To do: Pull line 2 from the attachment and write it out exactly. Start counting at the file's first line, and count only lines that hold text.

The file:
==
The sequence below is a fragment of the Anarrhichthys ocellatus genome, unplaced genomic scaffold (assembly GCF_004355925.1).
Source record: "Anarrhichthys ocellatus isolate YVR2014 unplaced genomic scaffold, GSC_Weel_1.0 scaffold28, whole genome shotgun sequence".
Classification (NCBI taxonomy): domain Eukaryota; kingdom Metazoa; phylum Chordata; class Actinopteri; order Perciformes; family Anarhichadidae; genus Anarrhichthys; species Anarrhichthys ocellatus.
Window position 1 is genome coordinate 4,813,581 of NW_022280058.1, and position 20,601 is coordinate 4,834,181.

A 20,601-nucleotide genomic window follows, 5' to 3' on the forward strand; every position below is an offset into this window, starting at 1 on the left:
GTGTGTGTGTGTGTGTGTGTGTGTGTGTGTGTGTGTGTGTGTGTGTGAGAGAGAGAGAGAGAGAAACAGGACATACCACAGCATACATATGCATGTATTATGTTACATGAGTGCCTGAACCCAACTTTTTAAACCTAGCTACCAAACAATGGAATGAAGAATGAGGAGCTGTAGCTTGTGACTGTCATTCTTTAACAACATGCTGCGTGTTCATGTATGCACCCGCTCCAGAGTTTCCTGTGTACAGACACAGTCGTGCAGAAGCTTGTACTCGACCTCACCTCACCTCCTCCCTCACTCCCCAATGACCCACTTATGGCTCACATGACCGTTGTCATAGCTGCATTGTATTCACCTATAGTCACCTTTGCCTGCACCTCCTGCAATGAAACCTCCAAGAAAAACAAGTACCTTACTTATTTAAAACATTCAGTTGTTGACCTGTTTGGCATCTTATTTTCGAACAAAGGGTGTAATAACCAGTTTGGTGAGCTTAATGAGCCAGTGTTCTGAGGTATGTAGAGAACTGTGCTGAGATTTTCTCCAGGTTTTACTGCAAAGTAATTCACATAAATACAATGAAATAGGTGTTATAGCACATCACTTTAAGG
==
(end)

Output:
Source record: "Anarrhichthys ocellatus isolate YVR2014 unplaced genomic scaffold, GSC_Weel_1.0 scaffold28, whole genome shotgun sequence".